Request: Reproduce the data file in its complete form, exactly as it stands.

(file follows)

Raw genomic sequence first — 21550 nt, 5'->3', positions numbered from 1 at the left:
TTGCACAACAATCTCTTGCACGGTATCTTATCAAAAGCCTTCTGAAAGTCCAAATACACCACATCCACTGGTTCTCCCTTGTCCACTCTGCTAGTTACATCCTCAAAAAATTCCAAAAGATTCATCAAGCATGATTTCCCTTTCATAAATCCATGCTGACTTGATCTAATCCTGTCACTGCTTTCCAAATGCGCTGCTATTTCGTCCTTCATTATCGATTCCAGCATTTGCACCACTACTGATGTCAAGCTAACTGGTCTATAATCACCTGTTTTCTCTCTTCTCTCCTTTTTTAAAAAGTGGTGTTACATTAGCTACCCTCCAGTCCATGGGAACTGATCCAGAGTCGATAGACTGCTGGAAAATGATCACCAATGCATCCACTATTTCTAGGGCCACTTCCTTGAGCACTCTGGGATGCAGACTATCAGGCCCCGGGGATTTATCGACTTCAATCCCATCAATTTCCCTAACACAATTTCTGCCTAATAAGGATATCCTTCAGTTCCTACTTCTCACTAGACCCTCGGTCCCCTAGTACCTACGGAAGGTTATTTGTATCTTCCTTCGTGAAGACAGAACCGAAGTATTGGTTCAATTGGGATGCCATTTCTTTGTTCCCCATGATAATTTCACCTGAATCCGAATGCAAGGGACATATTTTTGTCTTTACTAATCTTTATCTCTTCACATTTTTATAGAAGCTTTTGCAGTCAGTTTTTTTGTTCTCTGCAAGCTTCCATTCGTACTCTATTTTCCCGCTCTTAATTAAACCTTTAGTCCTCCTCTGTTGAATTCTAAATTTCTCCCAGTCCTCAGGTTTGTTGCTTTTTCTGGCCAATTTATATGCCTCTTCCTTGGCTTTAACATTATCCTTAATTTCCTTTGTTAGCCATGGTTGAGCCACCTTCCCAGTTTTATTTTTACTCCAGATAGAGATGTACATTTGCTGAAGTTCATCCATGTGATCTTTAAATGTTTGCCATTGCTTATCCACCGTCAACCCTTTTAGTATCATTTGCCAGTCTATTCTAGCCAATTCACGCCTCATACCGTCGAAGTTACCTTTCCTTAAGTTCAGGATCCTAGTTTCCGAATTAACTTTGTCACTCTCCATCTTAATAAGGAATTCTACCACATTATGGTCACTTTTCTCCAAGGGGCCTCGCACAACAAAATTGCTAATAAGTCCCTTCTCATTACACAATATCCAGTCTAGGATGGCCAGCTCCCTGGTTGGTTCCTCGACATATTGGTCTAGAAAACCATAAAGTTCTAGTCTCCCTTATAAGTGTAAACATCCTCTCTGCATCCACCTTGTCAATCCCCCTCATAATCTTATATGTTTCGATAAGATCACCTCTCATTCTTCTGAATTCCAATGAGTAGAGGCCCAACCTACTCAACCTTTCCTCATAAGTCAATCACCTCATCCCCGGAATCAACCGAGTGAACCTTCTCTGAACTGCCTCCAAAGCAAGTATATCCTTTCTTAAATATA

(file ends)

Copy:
Raw genomic sequence first — 21550 nt, 5'->3', positions numbered from 1 at the left:
TTGCACAACAATCTCTTGCACGGTATCTTATCAAAAGCCTTCTGAAAGTCCAAATACACCACATCCACTGGTTCTCCCTTGTCCACTCTGCTAGTTACATCCTCAAAAAATTCCAAAAGATTCATCAAGCATGATTTCCCTTTCATAAATCCATGCTGACTTGATCTAATCCTGTCACTGCTTTCCAAATGCGCTGCTATTTCGTCCTTCATTATCGATTCCAGCATTTGCACCACTACTGATGTCAAGCTAACTGGTCTATAATCACCTGTTTTCTCTCTTCTCTCCTTTTTTAAAAAGTGGTGTTACATTAGCTACCCTCCAGTCCATGGGAACTGATCCAGAGTCGATAGACTGCTGGAAAATGATCACCAATGCATCCACTATTTCTAGGGCCACTTCCTTGAGCACTCTGGGATGCAGACTATCAGGCCCCGGGGATTTATCGACTTCAATCCCATCAATTTCCCTAACACAATTTCTGCCTAATAAGGATATCCTTCAGTTCCTACTTCTCACTAGACCCTCGGTCCCCTAGTACCTACGGAAGGTTATTTGTATCTTCCTTCGTGAAGACAGAACCGAAGTATTGGTTCAATTGGGATGCCATTTCTTTGTTCCCCATGATAATTTCACCTGAATCCGAATGCAAGGGACATATTTTTGTCTTTACTAATCTTTATCTCTTCACATTTTTATAGAAGCTTTTGCAGTCAGTTTTTTTGTTCTCTGCAAGCTTCCATTCGTACTCTATTTTCCCGCTCTTAATTAAACCTTTAGTCCTCCTCTGTTGAATTCTAAATTTCTCCCAGTCCTCAGGTTTGTTGCTTTTTCTGGCCAATTTATATGCCTCTTCCTTGGCTTTAACATTATCCTTAATTTCCTTTGTTAGCCATGGTTGAGCCACCTTCCCAGTTTTATTTTTACTCCAGATAGAGATGTACATTTGCTGAAGTTCATCCATGTGATCTTTAAATGTTTGCCATTGCTTATCCACCGTCAACCCTTTTAGTATCATTTGCCAGTCTATTCTAGCCAATTCACGCCTCATACCGTCGAAGTTACCTTTCCTTAAGTTCAGGATCCTAGTTTCCGAATTAACTTTGTCACTCTCCATCTTAATAAGGAATTCTACCACATTATGGTCACTTTTCTCCAAGGGGCCTCGCACAACAAAATTGCTAATAAGTCCCTTCTCATTACACAATATCCAGTCTAGGATGGCCAGCTCCCTGGTTGGTTCCTCGACATATTGGTCTAGAAAACCATAAAGTTCTAGTCTCCCTTATAAGTGTAAACATCCTCTCTGCATCCACCTTGTCAATCCCCCTCATAATCTTATATGTTTCGATAAGATCACCTCTCATTCTTCTGAATTCCAATGAGTAGAGGCCCAACCTACTCAACCTTTCCTCATAAGTCAATCACCTCATCCCCGGAATCAACCGAGTGAACCTTCTCTGAACTGCCTCCAAAGCAAGTATATCCTTTCTTAAATATA